Let’s us say for instance that you are writing a story for a group of children that you know so well, and from your interactions with them, you know that they like stories of princesses and princes. So you write a story just about that. Now, what title will you choose?
A title like:“The Mean Giant”, may not send the children into a frenzy of excitement because it states nothing of princesses nor princes—that which they have passion for. However, rewriting the title like this will certainly send them into a frenzy of excitement:
The Giant and the Princess
I have noticed, in fact, that writers who write for children tend to have titles that are not only revealing but also appeal to that which children like. Here are a few examples:
Alice in Wonderland
Charlie and the Chocolate Factory
The Prince and the Pauper.
The Idle King
Take Note: These titles are not necessarily those of short stories, but the principles are the same.
Choosing titles for children’s short stories is probably quite easy to do. Apart from employing words that appeal to children, sometimes, though, names suffice. Take a look at these titles, for instance:
Hansel and Gretel
Children tend to like stories about other young children; so, the mere name of a child will build their interest.
And of course, they love stories of animals. So titles like these are sure to captivate them:
The Wise little Hen
The Three little Pigs
However, when it comes to choosing titles for the adult world, things become a bit tricky. The world of children is fun-filled and predictable; that of adults, however, is full of grouchy beings battered black and blue by the hustle and bustle of trying to make a living. Choosing titles that will convince them that your story is worth reading is quite a challenge. If you target a particular audience within this realm, you can still choose one that is revealing. But in any case, whatever title you choose should give them the promise that what you have is worth considering. Take a note of the following title of one of PG Wodehouse’s stories:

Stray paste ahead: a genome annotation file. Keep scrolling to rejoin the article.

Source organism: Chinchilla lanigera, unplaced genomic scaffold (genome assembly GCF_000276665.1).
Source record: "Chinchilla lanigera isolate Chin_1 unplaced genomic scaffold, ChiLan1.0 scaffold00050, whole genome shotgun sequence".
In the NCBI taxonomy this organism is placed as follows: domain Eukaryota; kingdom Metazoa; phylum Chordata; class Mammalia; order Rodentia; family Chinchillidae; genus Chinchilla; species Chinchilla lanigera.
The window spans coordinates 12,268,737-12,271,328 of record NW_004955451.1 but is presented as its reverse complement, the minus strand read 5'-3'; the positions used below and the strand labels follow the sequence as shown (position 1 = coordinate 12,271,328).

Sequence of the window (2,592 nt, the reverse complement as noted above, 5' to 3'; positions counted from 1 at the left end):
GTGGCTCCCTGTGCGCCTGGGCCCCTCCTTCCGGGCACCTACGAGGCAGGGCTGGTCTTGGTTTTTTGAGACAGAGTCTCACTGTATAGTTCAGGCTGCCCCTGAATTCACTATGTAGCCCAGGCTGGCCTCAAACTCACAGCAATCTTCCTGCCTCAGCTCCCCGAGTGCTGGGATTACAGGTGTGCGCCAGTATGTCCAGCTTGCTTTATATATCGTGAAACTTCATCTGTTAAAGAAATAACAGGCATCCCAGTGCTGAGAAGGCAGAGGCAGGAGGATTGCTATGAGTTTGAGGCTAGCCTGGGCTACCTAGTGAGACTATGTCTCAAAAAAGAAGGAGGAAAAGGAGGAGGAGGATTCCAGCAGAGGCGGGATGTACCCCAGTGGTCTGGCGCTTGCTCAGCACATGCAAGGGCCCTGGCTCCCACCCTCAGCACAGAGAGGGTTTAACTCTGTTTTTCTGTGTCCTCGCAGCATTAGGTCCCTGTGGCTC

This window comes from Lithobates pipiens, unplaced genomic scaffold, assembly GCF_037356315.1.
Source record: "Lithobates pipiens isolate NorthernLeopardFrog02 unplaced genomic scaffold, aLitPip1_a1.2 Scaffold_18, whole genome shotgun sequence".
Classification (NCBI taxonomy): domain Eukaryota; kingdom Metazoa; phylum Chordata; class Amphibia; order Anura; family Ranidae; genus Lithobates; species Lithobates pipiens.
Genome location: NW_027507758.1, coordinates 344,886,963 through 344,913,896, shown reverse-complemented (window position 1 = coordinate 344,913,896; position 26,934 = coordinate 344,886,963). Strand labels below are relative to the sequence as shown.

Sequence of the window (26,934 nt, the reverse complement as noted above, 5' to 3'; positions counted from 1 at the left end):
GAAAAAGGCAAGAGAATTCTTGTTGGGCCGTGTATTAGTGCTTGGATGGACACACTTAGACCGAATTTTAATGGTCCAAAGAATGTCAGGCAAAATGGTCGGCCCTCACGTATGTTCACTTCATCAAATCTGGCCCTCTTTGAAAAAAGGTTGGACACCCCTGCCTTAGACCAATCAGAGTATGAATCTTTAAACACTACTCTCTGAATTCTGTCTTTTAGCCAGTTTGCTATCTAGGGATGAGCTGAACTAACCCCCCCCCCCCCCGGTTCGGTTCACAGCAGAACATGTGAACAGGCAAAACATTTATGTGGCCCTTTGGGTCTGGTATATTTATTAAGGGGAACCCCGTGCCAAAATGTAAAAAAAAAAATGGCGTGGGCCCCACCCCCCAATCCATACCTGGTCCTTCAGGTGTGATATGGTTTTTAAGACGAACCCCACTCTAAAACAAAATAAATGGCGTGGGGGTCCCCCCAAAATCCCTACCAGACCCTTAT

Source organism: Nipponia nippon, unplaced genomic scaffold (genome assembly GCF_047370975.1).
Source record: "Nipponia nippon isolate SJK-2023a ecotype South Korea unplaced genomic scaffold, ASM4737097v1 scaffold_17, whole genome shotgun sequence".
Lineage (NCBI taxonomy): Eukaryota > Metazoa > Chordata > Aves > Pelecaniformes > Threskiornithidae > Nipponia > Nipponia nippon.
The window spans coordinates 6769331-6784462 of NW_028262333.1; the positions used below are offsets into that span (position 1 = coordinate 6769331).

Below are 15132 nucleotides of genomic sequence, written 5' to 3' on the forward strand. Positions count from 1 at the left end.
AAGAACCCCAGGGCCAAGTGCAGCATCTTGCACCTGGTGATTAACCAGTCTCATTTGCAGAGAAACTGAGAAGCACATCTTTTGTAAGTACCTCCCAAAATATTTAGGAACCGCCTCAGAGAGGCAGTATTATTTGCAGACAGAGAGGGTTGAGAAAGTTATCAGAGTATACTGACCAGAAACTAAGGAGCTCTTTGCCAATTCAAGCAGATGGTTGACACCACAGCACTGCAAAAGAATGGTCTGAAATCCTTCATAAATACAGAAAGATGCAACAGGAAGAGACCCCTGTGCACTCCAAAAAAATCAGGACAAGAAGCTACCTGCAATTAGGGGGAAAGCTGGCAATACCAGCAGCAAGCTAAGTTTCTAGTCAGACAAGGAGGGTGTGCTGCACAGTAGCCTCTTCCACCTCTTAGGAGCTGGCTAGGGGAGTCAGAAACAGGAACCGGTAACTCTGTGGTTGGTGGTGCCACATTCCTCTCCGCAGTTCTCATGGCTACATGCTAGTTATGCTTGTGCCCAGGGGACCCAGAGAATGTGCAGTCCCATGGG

A Sea of Troubles
The adult wallowing in the misery that toil wrecks on his being will certainly feel:
“That is precisely what my life is—a sea of troubles.”
And he will read this short story. Notice that PG Wodehouse did not choose a title like: The Man Who Chose to Die, or The Man Who Wanted to Commit Suicide, even though that is what his story is basically about. Rather, he chooses one which subtly entices the reader, telling her that this there is something in it for her. Think about it: would a person who hates stories of dismal suicides choose to read the story had it been more revealing?
Remember the example I gave earlier? Yes, you don’t like cheese, but the label your friend has put has prompted you to open the present. Good titles can do the same, they may make your reader read your story, even though it is about something they don’t have interest in. But of course, for it to do that, it must not be too revealing.